**Gas Leak Link to Preterm Births, Low-Weight Babies Shocks Pregnant Women**

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A recent study conducted by UCLA researchers has shed light on the startling health consequences of the massive gas leak at the Aliso Canyon natural gas storage facility in 2015. Pregnant women residing near the facility during and after the blowout faced a significantly elevated risk of giving birth to premature infants and underweight newborns compared to their counterparts in other regions of Los Angeles County.

The Impact on Birth Weights: A Staggering Statistic

The study’s findings are alarming: women who lived in proximity to Aliso Canyon during the gas leak had a whopping 50% higher chance of having low-birthweight babies than mothers in other localities. This disparity is particularly concerning since low-weight infants are disproportionately vulnerable to health complications, developmental issues, and cognitive deficits.

Preterm Births: A Serious Concern

Premature birth rates also exhibited a troubling increase among women living near the gas facility. For those who conceived their babies directly after the gas leak was finally sealed in 2016, “the prevalence of premature births was about 50% higher than expected,” according to Dr. Kimberly Paul, an epidemiologist and assistant professor of neurology at UCLA.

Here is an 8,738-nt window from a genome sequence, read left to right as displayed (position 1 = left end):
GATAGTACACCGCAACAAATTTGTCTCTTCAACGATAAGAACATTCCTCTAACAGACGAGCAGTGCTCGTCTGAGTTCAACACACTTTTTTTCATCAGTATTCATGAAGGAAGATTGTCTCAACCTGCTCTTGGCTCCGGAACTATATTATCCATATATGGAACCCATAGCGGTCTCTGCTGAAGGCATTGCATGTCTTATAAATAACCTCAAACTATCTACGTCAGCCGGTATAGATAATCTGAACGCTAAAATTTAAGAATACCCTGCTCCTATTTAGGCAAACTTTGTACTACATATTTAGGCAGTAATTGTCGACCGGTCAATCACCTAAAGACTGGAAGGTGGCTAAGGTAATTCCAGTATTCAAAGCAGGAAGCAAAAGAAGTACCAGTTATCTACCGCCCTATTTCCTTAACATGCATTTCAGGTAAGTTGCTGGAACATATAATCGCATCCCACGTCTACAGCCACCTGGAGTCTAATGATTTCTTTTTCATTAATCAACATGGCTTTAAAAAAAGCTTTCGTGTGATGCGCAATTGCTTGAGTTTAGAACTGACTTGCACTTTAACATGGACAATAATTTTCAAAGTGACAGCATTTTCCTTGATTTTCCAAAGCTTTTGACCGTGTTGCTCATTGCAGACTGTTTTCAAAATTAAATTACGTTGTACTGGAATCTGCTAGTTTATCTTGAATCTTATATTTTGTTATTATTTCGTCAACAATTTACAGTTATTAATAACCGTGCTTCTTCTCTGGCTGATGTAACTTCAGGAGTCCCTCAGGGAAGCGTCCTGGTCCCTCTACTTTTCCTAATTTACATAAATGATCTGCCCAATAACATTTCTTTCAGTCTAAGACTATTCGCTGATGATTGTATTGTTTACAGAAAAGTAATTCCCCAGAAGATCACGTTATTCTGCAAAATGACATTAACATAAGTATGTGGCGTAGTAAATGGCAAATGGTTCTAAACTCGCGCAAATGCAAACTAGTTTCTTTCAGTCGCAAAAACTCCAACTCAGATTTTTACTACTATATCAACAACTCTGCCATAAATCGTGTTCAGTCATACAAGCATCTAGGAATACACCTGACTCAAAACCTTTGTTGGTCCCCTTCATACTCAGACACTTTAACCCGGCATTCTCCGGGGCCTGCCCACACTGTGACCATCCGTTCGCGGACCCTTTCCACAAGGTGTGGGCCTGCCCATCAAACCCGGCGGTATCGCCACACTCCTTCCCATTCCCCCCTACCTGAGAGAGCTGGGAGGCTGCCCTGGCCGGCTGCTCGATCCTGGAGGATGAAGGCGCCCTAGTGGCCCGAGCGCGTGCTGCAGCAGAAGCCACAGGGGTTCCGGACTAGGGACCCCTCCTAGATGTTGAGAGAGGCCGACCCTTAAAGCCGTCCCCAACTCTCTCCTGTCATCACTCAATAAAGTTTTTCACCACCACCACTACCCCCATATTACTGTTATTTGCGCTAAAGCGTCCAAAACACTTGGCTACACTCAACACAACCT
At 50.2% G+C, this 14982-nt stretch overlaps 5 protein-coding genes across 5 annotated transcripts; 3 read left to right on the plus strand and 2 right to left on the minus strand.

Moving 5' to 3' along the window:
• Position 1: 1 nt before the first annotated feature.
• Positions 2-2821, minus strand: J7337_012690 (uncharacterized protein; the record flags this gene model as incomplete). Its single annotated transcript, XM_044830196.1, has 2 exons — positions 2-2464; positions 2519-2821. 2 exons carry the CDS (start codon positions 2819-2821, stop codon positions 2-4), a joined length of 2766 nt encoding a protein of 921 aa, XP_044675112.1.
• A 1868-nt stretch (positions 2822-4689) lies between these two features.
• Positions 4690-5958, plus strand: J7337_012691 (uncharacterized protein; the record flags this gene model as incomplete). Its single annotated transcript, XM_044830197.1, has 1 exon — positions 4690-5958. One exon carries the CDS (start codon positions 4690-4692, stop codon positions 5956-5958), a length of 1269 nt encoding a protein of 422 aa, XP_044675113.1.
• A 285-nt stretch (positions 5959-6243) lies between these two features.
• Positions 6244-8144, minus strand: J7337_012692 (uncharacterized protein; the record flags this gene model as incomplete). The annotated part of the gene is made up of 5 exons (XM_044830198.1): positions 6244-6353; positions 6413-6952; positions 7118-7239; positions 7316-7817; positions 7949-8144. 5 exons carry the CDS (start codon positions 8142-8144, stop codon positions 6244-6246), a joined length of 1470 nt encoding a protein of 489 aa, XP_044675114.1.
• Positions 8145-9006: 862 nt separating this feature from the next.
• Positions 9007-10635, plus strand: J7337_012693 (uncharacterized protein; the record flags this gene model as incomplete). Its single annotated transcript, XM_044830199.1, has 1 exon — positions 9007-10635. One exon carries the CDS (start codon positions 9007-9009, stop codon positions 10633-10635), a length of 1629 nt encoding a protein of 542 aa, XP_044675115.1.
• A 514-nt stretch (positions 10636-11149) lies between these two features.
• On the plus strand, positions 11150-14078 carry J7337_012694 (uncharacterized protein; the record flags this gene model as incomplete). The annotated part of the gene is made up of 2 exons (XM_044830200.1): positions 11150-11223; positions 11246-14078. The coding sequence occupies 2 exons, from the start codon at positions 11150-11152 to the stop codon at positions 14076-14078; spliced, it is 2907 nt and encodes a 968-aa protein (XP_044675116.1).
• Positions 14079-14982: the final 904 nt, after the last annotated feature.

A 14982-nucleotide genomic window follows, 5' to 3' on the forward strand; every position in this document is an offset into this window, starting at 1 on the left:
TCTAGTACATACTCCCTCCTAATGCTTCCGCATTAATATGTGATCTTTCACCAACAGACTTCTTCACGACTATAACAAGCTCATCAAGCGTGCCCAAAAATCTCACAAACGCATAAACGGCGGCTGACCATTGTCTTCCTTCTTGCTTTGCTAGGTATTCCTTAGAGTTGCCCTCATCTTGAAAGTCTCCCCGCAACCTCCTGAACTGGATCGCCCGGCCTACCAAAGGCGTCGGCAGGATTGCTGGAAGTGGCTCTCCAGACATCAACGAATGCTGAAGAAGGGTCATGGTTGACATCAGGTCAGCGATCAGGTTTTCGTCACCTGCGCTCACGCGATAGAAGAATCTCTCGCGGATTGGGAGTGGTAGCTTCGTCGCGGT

Health Risks for Developing Children

The heightened occurrence of premature births and underweight newborns underscores the grave risks that environmental pollution poses to the health of expecting mothers and their developing children. According to the World Health Organization (WHO), preterm birth complications are a leading cause of death among children under the age of 5. Additionally, low-weight infants have an increased risk of cognitive impairments, motor delays, and psychological issues.

Studying the Long-Term Effects

The UCLA study is part of the ongoing Aliso Canyon Disaster Health Research Project, which aims to comprehensively investigate the short-term and long-term health effects of the gas leak on nearby residents. Researchers are examining a wide range of health indicators, including premature births, birth weights, cancer incidence, emergency room visits, and hospitalizations for various health conditions.

Resident Concerns and Questions

Residents in impacted areas like Porter Ranch have expressed concerns that the study’s findings only “scratch the surface” of the potential health risks. They urge researchers to delve deeper, particularly into the long-term health implications for the community.

Aliso Canyon above Porter Ranch on Monday, August 7, 2023. (Photo by Dean Musgrove, Los Angeles Daily News/SCNG)
Aliso Canyon above Porter Ranch on Monday, August 7, 2023. (Photo by Dean Musgrove, Los Angeles Daily News/SCNG)

Research Methodology and Limitations

The UCLA study compiled birth records from October 2010 to October 2019 to analyze births before, during, and after the gas leak among women living near the Aliso Canyon facility. Researchers compared the outcomes for women within a 6-mile radius of the facility to those residing further away.

It’s important to note that the study’s findings have yet to be peer-reviewed and may be subject to change. Nevertheless, the data presented highlights the urgent need for further research to fully understand the long-term health consequences of the gas leak and to develop appropriate strategies to protect the health of nearby residents.